Monday, February 13, 2006

The Death of Nam June Paik

When Roberta Smith's obituary on Nam June Paik appeared on Tuesday, January 31, 2005, in The New York Times, it certainly was a shock. Of course, his health had not been the best since his stroke more than a decade ago, but he maintained his vitality and his incredible enthusiasm through it all.

That evening, still reeling from the news, I received a phone call from his widow, Shigeko Kubota, inviting Larry and me to the funeral on Friday. Getting to Campbell's Funeral Home at 3:00 PM that Friday afternoon, we were amazed to see such a crowd. There was to be a memorial at The Mark Hotel immediately after the funeral service; the crowd at the funeral was filled with so many people who had been part of the artworld from the 1960s on. Nam June was an artist who transcended many barriers and many genres, as well as a true innovator who pioneered in creating something that had previously been unknown and unimagined: "video art." Nam June's nephew, Ken Paik Hakuta, ended the eulogies to his uncle with an attempt to revive the old Fluxus spirit by having people cut off their neckties (in homage to Nam June's infamous 60s performance when he cut off John Cage's necktie) ; of course, the majority of Nam June's friends weren't wearing neckties! But Ken didn't need to do that, because the spirit of Nam June was apparent in the reception afterwards, in which people were just so enthusiastic. The exuberance wasn't because we were happy that Nam June was no longer with us, but because we all felt we had been so fortunate to have known him. At one point, I overheard a young woman on her cellphone say, "Oh, I'm at this fabulous artworld party! It happens to be the memorial for Nam June Paik, but it's just so friendly!"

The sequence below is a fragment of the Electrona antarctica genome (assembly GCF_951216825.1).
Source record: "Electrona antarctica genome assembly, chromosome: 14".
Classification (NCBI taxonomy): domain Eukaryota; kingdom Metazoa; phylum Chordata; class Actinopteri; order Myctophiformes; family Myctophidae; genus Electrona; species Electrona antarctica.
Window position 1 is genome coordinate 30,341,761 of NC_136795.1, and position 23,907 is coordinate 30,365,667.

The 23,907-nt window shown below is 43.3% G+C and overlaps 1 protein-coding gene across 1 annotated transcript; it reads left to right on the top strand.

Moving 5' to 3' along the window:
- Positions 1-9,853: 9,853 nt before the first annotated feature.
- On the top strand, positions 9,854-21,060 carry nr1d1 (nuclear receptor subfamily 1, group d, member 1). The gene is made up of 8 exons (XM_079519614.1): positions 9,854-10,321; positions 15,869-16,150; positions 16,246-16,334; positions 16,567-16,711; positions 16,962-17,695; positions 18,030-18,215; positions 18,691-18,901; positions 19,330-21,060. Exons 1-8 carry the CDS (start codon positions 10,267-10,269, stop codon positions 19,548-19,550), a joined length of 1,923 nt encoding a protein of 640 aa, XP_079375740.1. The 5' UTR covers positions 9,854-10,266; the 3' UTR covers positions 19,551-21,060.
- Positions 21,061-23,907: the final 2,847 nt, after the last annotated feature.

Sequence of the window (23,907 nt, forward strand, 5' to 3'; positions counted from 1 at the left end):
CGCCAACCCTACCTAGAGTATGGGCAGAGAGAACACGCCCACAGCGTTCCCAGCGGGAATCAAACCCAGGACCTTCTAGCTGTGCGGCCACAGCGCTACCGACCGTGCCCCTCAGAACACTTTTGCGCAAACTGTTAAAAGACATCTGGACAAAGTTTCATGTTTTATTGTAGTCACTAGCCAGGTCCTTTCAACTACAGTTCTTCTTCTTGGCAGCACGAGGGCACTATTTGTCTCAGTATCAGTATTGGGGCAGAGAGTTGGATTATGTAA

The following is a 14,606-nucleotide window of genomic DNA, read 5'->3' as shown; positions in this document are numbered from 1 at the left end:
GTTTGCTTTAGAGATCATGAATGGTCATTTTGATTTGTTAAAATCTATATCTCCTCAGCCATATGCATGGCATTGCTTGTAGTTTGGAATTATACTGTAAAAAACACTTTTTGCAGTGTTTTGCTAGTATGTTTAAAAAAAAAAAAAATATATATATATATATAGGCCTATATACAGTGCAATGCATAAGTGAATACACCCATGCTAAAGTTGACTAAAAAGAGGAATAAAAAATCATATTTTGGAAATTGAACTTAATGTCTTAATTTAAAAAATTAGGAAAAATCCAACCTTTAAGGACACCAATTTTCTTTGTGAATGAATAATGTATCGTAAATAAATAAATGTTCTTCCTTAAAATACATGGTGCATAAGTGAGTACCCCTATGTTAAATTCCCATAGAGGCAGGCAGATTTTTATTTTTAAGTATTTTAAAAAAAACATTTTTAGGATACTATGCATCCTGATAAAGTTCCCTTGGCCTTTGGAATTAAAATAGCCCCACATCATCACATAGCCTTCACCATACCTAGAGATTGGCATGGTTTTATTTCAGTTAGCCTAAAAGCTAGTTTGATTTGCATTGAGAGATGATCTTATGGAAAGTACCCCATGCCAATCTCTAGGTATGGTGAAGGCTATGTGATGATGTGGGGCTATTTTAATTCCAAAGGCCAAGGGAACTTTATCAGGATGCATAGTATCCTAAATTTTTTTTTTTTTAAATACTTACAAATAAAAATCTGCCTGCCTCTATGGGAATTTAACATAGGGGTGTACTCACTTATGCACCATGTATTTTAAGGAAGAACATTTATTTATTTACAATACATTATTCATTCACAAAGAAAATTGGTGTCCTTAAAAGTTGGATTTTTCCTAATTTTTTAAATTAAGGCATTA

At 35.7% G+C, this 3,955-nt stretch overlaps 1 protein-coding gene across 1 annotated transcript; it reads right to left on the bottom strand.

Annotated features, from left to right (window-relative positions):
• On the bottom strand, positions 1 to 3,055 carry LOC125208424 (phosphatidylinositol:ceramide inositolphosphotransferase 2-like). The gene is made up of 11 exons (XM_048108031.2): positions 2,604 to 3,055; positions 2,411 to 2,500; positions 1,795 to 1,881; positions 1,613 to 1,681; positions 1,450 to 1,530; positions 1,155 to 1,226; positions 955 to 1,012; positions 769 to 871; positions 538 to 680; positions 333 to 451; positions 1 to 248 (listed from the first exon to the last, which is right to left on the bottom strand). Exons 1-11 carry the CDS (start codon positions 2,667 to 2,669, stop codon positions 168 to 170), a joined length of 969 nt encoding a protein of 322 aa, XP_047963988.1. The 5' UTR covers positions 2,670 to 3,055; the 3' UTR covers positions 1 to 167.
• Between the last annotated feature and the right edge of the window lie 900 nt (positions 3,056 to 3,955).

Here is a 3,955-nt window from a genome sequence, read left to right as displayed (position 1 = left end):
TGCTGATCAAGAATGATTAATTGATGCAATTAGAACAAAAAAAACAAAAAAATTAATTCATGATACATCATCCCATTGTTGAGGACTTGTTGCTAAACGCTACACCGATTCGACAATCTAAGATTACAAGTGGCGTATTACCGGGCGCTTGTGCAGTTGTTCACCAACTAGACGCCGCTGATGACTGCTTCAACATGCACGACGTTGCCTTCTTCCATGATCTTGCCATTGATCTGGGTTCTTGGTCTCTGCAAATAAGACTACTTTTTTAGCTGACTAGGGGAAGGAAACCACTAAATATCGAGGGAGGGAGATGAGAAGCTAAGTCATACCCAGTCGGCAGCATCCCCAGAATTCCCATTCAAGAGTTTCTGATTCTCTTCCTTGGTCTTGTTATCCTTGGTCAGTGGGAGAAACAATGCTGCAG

There's a moment in The Magnificent Ambersons when Joseph Cotten explains how Dolores Costello has made a factory tour into a warm and gracious visit, and that was what Nam June's funeral was like: what would have been a sad occasion became a celebration of this singular man, a true visionary artist. Now that the digital revolution is upon us, transforming telecommunications and media, it's incredible to think that, in the early 1960s, Nam June was the person who had the foresight to imagine a world in which video could be an artform. We're all indebted to him, and that was why the reception turned into a real celebration.


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